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NAAMES Program Science

Science

The North Atlantic Aerosols and Marine Ecosystems Study (NAAMES) is an interdisciplinary investigation resolving key processes controlling marine ecosystems and aerosols that are essential to our understanding of Earth system function and future change. NAAMES is funded by the NASA Earth Venture Suborbital Program and is the first EV-S mission focused on studying the coupled ocean ecosystem and atmosphere.

Plankton ecosystems of the global ocean profoundly affect climate and life on Earth. NASA’s ocean color satellite record tells us that these invaluable ecosystems are highly responsive to climate variability, with changes in ocean production impacting food production, uptake of atmospheric carbon dioxide, and emission of climate-regulating aerosols. Intergovernmental Panel on Climate Change (IPCC) simulations suggest that surface ocean temperatures will warm by +1.3 to +2.8 degrees C globally over the 21st century, with major consequences on physical properties of the surface ocean where plankton populations thrive.
The pressing question is, how will these changes alter plankton production, species composition, and aerosol emissions?
Today, even the sign of these potential changes remains unresolved. Our ability to predict Earth System consequences of a warming ocean and develop realistic mitigation and adaption strategies depends on resolving conflicting hypotheses regarding the factors controlling plankton ecosystems and biogenic aerosol emissions .

NAAMES consists of four, combined ship and aircraft field campaigns that are each aligned to a specific event in the annual plankton life cycle. Ship-based measurements provide detailed characterization of plankton stocks, rate processes, and community composition. Ship measurements also characterize sea water volatile organic compounds, their processing by ocean ecosystems, and the concentrations and properties of gases and particles in the overlying atmosphere. These diverse data are extended over broader spatial scales through parallel airborne remote sensing measurements and in situ aerosol sampling that target ocean properties as well as the aerosols and clouds above. The airborne data crucially link local-scale processes and properties to the much larger scale continuous satellite record. Integrating the NAAMES observations with state-of-the-art climate and ecosystems models enables the creation of a process-based foundation for resolving plankton dynamics in other ocean regions, accurately interpreting historical satellite records, and improving predictions of future change and their societal impacts.

Objectives

The North Atlantic plankton bloom is among the most conspicuous biological events annually recorded by satellite ocean color measurements, yet even fundamental controls on the bloom’s magnitude and interannual variability are controversial. The bloom climax is one event within an annual plankton cycle that essentially oscillates between a decreasing-biomass phase beginning in the summer and an increasing-biomass phase beginning in Winter-Spring and ending with the bloom climax in Spring.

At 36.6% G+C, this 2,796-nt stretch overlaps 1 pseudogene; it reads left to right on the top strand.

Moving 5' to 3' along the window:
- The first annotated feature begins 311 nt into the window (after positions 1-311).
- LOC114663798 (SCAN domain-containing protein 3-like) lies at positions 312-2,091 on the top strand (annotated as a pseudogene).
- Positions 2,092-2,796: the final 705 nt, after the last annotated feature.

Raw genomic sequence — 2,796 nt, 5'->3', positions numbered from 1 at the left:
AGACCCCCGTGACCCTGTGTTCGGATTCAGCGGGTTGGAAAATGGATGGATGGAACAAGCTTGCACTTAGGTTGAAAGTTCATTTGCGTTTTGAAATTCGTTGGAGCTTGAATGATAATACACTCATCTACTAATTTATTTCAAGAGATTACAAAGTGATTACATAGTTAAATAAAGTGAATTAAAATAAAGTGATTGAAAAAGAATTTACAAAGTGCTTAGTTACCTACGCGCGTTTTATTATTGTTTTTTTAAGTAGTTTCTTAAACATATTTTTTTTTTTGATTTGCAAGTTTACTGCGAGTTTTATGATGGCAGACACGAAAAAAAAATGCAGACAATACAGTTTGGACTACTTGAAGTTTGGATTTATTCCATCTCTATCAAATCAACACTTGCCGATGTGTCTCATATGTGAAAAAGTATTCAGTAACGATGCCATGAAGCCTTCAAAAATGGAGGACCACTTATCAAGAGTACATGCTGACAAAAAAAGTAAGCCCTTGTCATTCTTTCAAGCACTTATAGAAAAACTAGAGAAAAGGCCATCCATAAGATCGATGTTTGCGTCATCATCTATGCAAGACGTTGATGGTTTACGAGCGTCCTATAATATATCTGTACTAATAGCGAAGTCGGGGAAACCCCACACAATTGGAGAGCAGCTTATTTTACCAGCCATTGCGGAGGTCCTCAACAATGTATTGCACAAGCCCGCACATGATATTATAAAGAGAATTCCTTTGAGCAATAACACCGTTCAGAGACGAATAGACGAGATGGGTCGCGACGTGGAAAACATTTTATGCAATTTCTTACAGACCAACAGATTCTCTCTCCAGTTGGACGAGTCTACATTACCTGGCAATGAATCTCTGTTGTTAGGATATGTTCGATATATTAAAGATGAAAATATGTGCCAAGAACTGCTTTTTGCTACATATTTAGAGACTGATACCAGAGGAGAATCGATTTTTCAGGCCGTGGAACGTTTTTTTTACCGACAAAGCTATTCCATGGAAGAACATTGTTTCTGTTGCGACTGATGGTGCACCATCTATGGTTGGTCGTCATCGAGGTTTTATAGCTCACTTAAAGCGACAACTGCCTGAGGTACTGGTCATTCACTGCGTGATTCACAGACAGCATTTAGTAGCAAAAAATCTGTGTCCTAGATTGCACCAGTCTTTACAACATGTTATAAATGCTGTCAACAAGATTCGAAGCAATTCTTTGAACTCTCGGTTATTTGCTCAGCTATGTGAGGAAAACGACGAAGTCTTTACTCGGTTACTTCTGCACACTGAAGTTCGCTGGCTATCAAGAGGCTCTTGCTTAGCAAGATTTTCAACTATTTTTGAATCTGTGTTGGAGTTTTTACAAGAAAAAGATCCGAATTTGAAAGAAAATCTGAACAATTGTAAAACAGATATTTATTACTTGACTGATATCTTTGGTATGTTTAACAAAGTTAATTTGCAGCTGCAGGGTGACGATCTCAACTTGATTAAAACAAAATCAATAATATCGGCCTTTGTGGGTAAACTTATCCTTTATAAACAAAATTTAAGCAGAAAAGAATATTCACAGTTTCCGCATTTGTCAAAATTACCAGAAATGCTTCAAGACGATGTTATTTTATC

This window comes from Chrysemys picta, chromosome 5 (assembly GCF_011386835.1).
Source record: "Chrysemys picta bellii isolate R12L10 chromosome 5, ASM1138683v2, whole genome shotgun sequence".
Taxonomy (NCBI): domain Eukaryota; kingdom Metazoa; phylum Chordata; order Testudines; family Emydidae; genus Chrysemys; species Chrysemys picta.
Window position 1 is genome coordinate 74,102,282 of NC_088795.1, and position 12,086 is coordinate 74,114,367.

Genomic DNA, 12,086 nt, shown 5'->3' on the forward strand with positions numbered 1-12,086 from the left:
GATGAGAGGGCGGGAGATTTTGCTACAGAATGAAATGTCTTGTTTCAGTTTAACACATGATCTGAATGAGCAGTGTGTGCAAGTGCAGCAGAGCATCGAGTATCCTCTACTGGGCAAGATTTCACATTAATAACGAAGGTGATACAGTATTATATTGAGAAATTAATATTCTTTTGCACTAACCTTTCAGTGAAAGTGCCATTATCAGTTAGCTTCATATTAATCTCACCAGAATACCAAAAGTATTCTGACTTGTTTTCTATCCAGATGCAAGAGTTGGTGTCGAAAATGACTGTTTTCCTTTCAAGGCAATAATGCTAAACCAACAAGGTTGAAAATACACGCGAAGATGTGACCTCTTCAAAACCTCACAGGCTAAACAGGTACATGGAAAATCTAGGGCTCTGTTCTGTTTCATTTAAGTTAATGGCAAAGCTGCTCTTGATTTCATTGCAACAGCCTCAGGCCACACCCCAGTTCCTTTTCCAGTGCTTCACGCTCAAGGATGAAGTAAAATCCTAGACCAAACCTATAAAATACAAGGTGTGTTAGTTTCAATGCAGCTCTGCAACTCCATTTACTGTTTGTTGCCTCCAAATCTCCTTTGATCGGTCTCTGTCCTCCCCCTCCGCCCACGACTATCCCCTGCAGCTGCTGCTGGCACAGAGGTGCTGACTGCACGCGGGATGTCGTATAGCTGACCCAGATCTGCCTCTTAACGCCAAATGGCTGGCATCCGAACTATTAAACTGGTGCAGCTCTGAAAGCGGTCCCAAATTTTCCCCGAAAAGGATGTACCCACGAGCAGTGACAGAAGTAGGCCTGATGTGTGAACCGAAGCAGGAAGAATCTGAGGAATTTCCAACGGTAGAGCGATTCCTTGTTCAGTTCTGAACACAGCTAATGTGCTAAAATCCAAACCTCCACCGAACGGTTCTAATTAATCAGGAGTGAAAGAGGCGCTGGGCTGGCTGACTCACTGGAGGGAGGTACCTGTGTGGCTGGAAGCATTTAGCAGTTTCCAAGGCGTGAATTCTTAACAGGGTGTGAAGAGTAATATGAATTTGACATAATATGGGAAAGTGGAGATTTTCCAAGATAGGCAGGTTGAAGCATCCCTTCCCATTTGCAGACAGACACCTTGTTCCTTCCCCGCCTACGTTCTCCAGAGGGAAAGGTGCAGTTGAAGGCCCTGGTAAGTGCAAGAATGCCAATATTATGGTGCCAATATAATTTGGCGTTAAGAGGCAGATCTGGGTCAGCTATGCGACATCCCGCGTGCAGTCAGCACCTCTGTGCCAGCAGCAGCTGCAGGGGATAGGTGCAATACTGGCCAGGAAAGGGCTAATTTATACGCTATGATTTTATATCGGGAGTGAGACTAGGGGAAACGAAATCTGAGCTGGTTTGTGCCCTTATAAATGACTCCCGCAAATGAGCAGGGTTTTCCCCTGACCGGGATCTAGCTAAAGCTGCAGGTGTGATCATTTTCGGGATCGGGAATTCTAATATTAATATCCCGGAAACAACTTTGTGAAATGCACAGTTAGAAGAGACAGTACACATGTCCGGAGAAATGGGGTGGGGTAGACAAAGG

Figure 1: Competing views of plankton variability.

Figure 1: Competing views of plankton variability. Adapted from
Behrenfeld and Boss, 2014. Reprinted with permission from the Annual
Review of Marine Science, Volume 6. Copyright 2014 by Annual
Reviews, http://www.annualreviews.org.

The traditional interpretation of the spring bloom focuses exclusively on phytoplankton responses to current growth conditions. It assumes that phytoplankton concentrations decrease in parallel with growth rate during Autumn and Winter and then attributes the bloom to rapid springtime phytoplankton growth rates driven by high nutrients, shallower mixing, increasing light, and warmer temperatures (Resource-based View in Figure 1 at right). This view is so commonplace that it is portrayed as a cornerstone concept in oceanography textbooks and is confidently explained in public media, such as the British Broadcasting Corporation’s (BBC) The Blue Planet series. This traditional “Resource-Based View” predicts that a warmer ocean will yield larger and/or earlier blooms.

But…is it correct?

A competing interpretation of blooms has recently emerged from analyses of NASA satellite ocean color data, autonomous sensor measurements, and ecosystem modeling. These studies suggest that the bloom actually begins in late Autumn, when physical processes disrupt the balance between phytoplankton growth and losses. This disruption continues until the mixed layer stops deepening and temperatures begin to rise, after which the bloom is perpetuated by phytoplankton growth rates outpacing parallel increases in losses to grazers (Ecosystem-Based View in Figure 1). According to this “Ecosystem-Based View”, harsher winter conditions (e.g., colder temperature, deeper mixing) cause stronger disruptions and yield greater phytoplankton biomass. Conversely, milder winter conditions under a warmer future ocean will be associated with weaker blooms.

Without resolution, these contrasting hypotheses on bloom regulation prevent consensus on even the
sign of future change in ocean productivity, and thus, the implications on seasonal carbon dioxide
uptake and fisheries!

NAAMES provides sustained observations, targeted field process studies, and advanced ecosystem
modeling necessary to reconcile these competing hypotheses and understand blooms as one element in
a roughly repeating annual cycle. This is accomplished through NAAMES Objectives 1 and 2.

Objective 1: Characterize plankton ecosystem properties during primary phases of the annual cycle in the North Atlantic and their dependence on environmental forcings.

During NAAMES, water-column and surface layer ecosystem properties are continuously monitored over
the entire 5-year investigation using autonomous in situ float sensors and satellite observations. Guided